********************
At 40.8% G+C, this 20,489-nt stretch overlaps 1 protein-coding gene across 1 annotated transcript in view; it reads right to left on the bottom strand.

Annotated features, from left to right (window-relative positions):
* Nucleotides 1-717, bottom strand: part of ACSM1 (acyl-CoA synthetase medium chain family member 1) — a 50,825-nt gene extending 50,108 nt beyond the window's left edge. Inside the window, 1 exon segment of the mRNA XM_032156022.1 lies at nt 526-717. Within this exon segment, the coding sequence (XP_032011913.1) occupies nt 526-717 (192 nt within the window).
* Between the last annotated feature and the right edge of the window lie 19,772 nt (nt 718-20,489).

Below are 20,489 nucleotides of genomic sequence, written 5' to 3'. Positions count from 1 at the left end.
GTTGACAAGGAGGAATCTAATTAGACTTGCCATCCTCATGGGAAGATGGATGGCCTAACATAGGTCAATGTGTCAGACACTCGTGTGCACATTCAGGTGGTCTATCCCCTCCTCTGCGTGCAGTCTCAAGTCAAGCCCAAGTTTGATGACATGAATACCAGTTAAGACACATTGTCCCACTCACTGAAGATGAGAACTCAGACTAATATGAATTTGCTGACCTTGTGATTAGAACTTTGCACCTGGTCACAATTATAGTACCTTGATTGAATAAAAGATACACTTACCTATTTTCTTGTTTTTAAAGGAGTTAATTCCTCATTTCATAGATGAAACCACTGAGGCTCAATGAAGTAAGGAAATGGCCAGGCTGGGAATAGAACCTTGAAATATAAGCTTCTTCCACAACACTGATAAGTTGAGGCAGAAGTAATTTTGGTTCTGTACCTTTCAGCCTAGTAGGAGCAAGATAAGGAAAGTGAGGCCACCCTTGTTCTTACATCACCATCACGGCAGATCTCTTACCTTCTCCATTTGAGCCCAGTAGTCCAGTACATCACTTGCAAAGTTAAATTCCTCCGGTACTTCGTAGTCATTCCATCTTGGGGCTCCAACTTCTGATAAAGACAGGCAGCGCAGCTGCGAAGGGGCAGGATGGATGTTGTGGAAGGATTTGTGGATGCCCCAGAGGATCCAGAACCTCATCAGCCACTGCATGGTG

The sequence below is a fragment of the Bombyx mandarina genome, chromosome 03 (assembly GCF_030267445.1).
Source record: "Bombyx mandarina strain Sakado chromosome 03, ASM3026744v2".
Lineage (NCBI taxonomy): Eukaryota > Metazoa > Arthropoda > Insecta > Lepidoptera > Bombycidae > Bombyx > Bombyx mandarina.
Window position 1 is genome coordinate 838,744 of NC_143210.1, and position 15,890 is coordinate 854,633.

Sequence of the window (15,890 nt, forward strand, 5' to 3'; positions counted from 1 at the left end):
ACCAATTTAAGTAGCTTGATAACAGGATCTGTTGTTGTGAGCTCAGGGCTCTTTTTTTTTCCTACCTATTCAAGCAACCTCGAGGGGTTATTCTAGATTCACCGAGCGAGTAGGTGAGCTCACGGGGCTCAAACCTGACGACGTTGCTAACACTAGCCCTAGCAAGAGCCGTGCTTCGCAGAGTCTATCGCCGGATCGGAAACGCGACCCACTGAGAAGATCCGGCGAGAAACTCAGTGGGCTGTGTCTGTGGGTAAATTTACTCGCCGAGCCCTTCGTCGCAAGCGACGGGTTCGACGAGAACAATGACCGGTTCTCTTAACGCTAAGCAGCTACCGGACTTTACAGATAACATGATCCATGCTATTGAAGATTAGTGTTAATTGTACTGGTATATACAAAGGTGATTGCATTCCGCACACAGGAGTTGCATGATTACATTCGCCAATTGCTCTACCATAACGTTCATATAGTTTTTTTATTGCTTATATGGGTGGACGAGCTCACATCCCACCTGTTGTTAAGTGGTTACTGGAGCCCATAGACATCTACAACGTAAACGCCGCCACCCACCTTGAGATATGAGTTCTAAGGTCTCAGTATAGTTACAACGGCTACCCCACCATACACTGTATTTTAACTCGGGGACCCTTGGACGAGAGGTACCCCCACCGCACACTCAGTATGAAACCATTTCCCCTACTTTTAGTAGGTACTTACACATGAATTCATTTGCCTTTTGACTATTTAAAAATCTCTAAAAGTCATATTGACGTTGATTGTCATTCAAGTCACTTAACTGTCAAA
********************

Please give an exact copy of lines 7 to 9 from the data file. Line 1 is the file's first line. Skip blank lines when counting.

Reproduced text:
The sequence below is a fragment of the Bombyx mandarina genome, chromosome 03 (assembly GCF_030267445.1).
Source record: "Bombyx mandarina strain Sakado chromosome 03, ASM3026744v2".
Lineage (NCBI taxonomy): Eukaryota > Metazoa > Arthropoda > Insecta > Lepidoptera > Bombycidae > Bombyx > Bombyx mandarina.